Personal fulfillment and accepting who you are is not an easy process for lesbians (either).  You need to get to know yourself and figure out what you really want, who you really are. This is already hard enough not to mention presenting  “what you have found out” about yourself to your family, friends and at your work. Sexual orientation is still a hot topic, even in Budapest. Although the city has its deficiencies it is not impossible to find a partner, have and maintain a fulfilling lesbian relationship or just ‘live’ our lesbian lives (identities). However, Hungary’s lesbians are not only located in Budapest; we asked Blanka about her experiences, the differences between the countryside and the capital.

“I have moved from the countryside to the capital more than a year ago. I have already gained a lot of new experiences, my views have changed and I think differently about my non-heterosexual life. At home in the countryside I have to act straight because I, the little princess of the family simply can not be in love with a girl! Even though as a girl I love other girls, no matter if I am in Budapest or at my hometown, in a provincial town of Eastern-Hungary. Unfortunately I had to ‘escape’ home to be able to be myself and not to play a role which isn’t me at all.

Since I moved to Budapest a year ago, I have been to gaybars, LGBTQ parties, events which were organized by the LGBTQ community of my university, and participated in a lot of other programs where I could meet people from this community. In the countryside there are no LGBTQ associations. Neither are there nightclubs where we would feel safe and would not have to be worried about possible atrocities.

In Budapest I dare to introduce my partner as my girlfriend, I feel free to walk on the street and I do not need to be ashamed when kissing her while on a date. This is impossible to imagine at the countryside, at home. They often call me as the “Local Lesbian” even though I never did anything revealing or scandalous. My family knows that I have a girlfriend, yet it is a taboo to speak about. We are not holding hands in the countryside, and it would be unimaginable to kiss her because we are constantly aware that someone could see us.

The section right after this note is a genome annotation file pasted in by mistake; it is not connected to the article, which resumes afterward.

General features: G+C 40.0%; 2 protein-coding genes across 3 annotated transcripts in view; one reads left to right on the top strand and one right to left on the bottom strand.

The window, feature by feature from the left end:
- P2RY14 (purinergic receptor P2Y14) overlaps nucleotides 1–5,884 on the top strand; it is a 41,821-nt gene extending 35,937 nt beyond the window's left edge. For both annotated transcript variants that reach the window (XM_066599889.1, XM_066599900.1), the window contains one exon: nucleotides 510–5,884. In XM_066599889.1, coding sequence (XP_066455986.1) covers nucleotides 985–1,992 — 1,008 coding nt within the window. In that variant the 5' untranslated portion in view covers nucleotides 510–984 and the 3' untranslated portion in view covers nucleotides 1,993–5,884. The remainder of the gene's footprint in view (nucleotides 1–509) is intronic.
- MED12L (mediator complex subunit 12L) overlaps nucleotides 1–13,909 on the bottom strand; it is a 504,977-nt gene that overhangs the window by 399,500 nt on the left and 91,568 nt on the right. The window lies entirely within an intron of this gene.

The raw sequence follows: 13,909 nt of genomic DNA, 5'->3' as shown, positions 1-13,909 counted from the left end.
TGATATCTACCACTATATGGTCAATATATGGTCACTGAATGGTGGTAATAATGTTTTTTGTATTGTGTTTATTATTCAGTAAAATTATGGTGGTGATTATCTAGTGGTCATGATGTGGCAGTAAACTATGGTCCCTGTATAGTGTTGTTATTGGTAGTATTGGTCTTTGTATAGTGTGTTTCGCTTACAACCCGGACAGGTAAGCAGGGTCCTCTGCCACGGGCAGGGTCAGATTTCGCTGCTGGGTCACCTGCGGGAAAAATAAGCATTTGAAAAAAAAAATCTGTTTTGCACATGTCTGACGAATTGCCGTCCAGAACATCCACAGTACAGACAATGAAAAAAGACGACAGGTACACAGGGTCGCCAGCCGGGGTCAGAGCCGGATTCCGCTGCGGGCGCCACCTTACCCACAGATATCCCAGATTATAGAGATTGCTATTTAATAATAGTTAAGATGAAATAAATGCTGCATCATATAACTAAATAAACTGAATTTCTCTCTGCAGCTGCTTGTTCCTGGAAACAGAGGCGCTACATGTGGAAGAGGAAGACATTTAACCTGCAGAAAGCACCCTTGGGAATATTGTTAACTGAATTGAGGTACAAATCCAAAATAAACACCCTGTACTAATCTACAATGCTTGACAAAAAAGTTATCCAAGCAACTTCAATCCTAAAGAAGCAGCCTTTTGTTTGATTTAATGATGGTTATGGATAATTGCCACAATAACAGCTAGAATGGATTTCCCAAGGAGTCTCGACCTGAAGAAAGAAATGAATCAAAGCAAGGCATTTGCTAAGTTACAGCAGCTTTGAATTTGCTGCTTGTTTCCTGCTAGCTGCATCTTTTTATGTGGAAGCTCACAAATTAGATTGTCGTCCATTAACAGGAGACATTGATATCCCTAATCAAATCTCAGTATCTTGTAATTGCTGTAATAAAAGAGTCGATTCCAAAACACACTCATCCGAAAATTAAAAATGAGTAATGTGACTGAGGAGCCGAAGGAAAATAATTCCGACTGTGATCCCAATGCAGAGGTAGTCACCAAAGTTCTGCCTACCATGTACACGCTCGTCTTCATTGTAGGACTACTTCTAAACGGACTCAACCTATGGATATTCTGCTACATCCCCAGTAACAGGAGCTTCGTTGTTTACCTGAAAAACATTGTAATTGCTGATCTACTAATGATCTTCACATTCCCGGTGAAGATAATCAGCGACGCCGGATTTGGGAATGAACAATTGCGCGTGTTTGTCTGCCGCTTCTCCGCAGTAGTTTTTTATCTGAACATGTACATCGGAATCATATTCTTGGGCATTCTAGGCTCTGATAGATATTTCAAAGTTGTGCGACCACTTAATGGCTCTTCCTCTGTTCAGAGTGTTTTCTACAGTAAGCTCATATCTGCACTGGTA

Often people think that the situation is different in a larger city or a provincial town than in a 90-person village. However, this is not usually the case, my experiences from the countryside is that you should either get used to it or escape. Either you have to assimilate or run away.”

 

Blanka is not the only one who is experiencing these hardships. Among other organizations we are also thriving to change the situation of LGBTQ people not only in Budapest but in whole Hungary. This process is slow, but we are happy to inform you that there are more and more NGO’s operating all around the country:

Feel free to join the one that is closest to you, take the courage to participate in the programs, or write to us, but never forget: You are not alone!

 

Translated by Flóra Keresztely

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